A U.S. Senate committee on Wednesday rejected an amendment that would prevent Internet service providers from charging Web firms more for faster service to consumers. The amendment failed by an 11-11 vote.
The “net neutrality” amendment was designed to ensure that telephone and cable companies treat Internet content equally by not interfering with, blocking, degrading, altering, modifying or changing traffic on the Internet. It was to be part of a larger telecommunications bill authored by Senator Ted Stevens, R-Alaska, that has passed the committee and will be presented before the Senate.
The amendment contained language that would have prevented phone companies from offering fee-based services for faster Internet delivery of content to consumers or from providing preferential treatment for certain types of content.
Good News, Bad News
The vote by the Commerce, Science and Transportation Committee is good news for cable operators and telephone companies, including AT&T and Verizon, which have been lobbying Congress to defeat net neutrality legislation.
Opponents of the legislation feel telecom operators have a right to decide how much to charge for access to the super-fast Internet infrastructure that is costing them billions of dollars in investments.
It’s bad news, however, for Google, Yahoo and Skype. They were among the Internet companies that pushed for rules to prohibit telecommunications companies from controlling the flow of online content.
“We are not going to get it solved with one solution or the other. We have to come up with alternatives and compromises. I don’t know what will be acceptable to both sides,” telecom analyst Jeff Kagan told the E-Commerce Times.
Still Debating the Issue
The chairman ofNetCompetition.org, an e-forum to promote debate on the merits of neutrality legislation, commended the Senate’s handling of the net neutrality issue and urged Senate leaders to bring the telecom reform legislation to the floor soon to enable the full Senate to vote on the issue.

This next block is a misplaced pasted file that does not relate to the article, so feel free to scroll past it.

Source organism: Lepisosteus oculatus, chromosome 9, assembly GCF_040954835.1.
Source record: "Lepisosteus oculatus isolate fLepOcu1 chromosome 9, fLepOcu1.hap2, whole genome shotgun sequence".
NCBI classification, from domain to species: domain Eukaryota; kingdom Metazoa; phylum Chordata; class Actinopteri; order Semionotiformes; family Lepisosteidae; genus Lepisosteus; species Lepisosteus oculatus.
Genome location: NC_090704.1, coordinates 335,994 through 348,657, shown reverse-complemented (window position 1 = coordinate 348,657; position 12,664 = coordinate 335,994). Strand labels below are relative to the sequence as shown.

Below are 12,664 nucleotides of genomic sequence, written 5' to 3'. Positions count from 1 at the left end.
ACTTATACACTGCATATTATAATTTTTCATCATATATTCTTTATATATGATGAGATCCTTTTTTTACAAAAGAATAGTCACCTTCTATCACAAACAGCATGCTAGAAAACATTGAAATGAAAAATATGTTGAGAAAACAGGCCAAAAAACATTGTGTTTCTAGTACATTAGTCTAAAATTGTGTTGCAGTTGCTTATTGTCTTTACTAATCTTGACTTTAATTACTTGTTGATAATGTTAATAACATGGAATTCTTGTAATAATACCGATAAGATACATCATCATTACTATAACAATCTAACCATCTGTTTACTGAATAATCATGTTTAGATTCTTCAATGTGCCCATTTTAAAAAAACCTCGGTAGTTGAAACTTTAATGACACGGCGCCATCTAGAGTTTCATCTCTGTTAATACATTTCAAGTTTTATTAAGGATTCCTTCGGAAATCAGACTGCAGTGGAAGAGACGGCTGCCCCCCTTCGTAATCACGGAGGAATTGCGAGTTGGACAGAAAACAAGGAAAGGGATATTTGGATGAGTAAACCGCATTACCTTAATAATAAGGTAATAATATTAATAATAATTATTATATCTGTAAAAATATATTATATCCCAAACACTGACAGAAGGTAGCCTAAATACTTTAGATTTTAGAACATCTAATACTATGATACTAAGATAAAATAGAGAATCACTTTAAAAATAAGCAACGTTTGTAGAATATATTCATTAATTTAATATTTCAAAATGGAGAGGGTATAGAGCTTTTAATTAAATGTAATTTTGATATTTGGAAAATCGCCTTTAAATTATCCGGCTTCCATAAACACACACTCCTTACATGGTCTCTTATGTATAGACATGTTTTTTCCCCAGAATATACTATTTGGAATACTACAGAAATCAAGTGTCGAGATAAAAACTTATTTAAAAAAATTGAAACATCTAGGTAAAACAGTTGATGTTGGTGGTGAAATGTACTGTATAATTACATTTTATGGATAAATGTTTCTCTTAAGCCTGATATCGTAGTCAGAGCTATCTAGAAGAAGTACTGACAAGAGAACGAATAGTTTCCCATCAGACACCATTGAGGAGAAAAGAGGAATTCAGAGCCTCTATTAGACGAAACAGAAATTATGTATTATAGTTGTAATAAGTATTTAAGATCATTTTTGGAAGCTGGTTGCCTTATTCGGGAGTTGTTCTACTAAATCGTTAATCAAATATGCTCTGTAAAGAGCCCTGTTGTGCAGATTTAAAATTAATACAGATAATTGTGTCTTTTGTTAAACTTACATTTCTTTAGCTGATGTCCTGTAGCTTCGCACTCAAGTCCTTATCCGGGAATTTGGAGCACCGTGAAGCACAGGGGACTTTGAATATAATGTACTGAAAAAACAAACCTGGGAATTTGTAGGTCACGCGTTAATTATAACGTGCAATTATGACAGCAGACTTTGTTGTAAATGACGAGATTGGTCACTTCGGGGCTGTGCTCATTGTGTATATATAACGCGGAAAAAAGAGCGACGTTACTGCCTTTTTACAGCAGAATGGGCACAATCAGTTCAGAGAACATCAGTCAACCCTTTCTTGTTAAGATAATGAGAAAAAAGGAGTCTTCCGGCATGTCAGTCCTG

“I am encouraged the Senate Commerce Committee rejected onerous net neutrality regulation of the Internet and also specifically protected Americans’ first amendment rights of free speech on the Internet,” said NetCompetition.org Chairman Scott Cleland. “Those net neutrality proponents whose true agenda is to protect free speech on the Internet — and not price-regulate the Internet — should support Senator Stevens’ strong Internet First Amendment language on the Senate floor.”
Sending the Right Message
TheInternet Freedom Coalition (IFC), a group of 28 free-market think tanks and advocacy organizations, also applauded the Committee’s vote to defeat the net neutrality provisions.
“It is not often that Representatives and Senators see eye to eye on issues,” commented IFC co-founder Jason Wright. “To have network neutrality soundly defeated in the House of Representatives and now in the Senate Commerce Committee sends the right message — the government does not need to intervene to solve a problem that doesn’t exist.”
Maintaining the Momentum
The Coalition is urging Senate leadership to take advantage of what it calls “momentum” and keep net neutrality language separate from telecom reforms included in the Communications, Consumer Choice, and Broadband Deployment Act of 2006 as the legislation makes its way to the Senate floor.
That urging is in the face of the 11 to 11 vote, which represents a gridlock on the issue and could make it more difficult to get the larger telecom bill passed by the Senate. That bill would make it easier for phone companies to expand into the cable television franchise business, which is expected to stimulate more competition and lower rates for consumers.
“Telephone companies and cable companies are gearing up for the biggest round of competition we’ve seen with bundled service offerings,” Kagan said. “The entire economic model of the industry is going to change. Companies are going to have fewer customers, but the customers will be bringing in a lot more revenue. We need to get this solved so we can move it forward.”